It’s commonly suggested to weigh ourselves weekly, or even less often, under the justification that our weight fluctuates from day to day and we might let these daily fluctuations cause us emotional or mental distress. It’s true that our weight fluctuates from day to day, but if we’re experiencing distress whenever we step on the scale, the root problem isn’t the frequency at which we’re stepping on the scale and the solution isn’t to step on the scale less often. Here’s why. If you see that you weigh 160 on one Saturday and then 165 the next Saturday, you have to wait an entire week before knowing whether this is just a fluctuation (i.e. you weigh 160 again the next Saturday) or if it’s legitimate weight gain (i.e. you still weigh 165 the next Saturday). Not only that, but if you’re one to stress about your weight, you’ll be doing so for the entire week between measurements.
Weighing yourself daily, however, gives you much more data between those two Saturdays to determine in what direction the trend is headed. In our example of noticing and increase in our weekly weight measurement, what if we just got back on the scale on Sunday and saw that we were still moving towards our goals? What about Monday, Tuesday, Wednesday, Thursday, and Friday also? These are all data points we’re not taking advantage of if we’re only checking our progress once each week. If we assess daily, we have six more data points to help us see whether we’re seeing legitimate weight change or just normal fluctuation. Furthermore, if we’re experiencing mental distress based on our weight, checking daily might help us to desensitize ourselves to these fluctuations. We see that each day our weight might be higher or lower than the preceding day. We might even see how your weight responds to different meals, drinks, and other circumstances. The trend over time, however, is what matters. On that note, you’ll want to keep the circumstances surrounding your progress checks as consistent as possible. You might find that immediately after waking, before eating or drinking anything, is a reliable way to repeatedly check your progress under the same conditions.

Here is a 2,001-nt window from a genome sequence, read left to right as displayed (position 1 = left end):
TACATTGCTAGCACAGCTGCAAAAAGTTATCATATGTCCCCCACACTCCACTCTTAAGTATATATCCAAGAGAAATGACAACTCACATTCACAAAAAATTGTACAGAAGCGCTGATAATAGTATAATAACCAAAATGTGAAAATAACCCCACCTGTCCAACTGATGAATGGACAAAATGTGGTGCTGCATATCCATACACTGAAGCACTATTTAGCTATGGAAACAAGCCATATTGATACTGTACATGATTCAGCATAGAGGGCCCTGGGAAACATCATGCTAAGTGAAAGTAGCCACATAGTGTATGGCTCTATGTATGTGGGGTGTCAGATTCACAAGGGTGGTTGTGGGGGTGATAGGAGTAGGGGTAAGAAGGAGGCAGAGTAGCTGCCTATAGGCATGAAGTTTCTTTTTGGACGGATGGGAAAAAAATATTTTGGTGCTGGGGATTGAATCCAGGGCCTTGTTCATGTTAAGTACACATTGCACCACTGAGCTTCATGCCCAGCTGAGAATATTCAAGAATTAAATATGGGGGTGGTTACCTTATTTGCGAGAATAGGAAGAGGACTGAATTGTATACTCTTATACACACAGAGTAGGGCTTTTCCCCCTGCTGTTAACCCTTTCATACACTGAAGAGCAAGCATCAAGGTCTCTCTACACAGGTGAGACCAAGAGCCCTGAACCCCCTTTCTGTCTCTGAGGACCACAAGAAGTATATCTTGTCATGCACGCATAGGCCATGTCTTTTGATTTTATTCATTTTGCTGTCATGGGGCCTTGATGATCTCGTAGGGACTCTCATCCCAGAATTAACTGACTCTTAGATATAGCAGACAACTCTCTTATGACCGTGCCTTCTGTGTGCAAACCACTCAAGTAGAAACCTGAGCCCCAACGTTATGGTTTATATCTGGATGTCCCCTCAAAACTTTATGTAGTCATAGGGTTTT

You don’t solve a problem by running from it. If you’re checking your progress less often because doing so causes you distress, the problem is the distress, not the frequency at which you’re checking your progress. If you aren’t down with weighing or measuring yourself at all, you might just pay attention to how you look and how your clothes fit. How we look and feel matters far more than any number on a scale.
There are plenty of indicators of progress completely unrelated to your size and shape that you’ll benefit from assessing regularly.
How do you feel?
How’s your digestion?
How’s your energy?
How’s your mood?
How’s your focus?
How’s your sleep?
How’s your strength?
How’s your stamina?
How’s your mobility?
Even if the scale and the tape measure are moving, you might consider continuing to tinker with your eating habits, training, and lifestyle if one or more of these aspects needs improvement.
Finally, regardless of what indicator(s) you choose to track your progress, don’t let any of them define your worth. Decide how you feel about yourself and what kind of day it’s going to be before you step on the scale. Determine your value as a person before you see how your clothes fit. Establish what kind of day you’re going to have before you look in the mirror. You can try all the tricks in the book for finding the “best” way to track progress, but the most important indicator of progress is how comfortable and confident you feel in your own skin. No number on the scale, marker on the tape measure, or size on the tag will create change there. That’s completely up to you and what’s going on between your ears.
Start with loving yourself as you are, completely separate from your weight, your size, your shape, or any number you’re using to track physical change. Yes, your body composition matters. It’s not all that matters, though. Put in the work to love yourself for no reason other than that you are you. With all your imperfections. With all your weaknesses. With everything that you’d like to change. Your body is the only one you’ll ever have. Treat it with the love and respect it deserves.
Your body deserves it.
You deserve it.
You are worthy.
You’ve got this.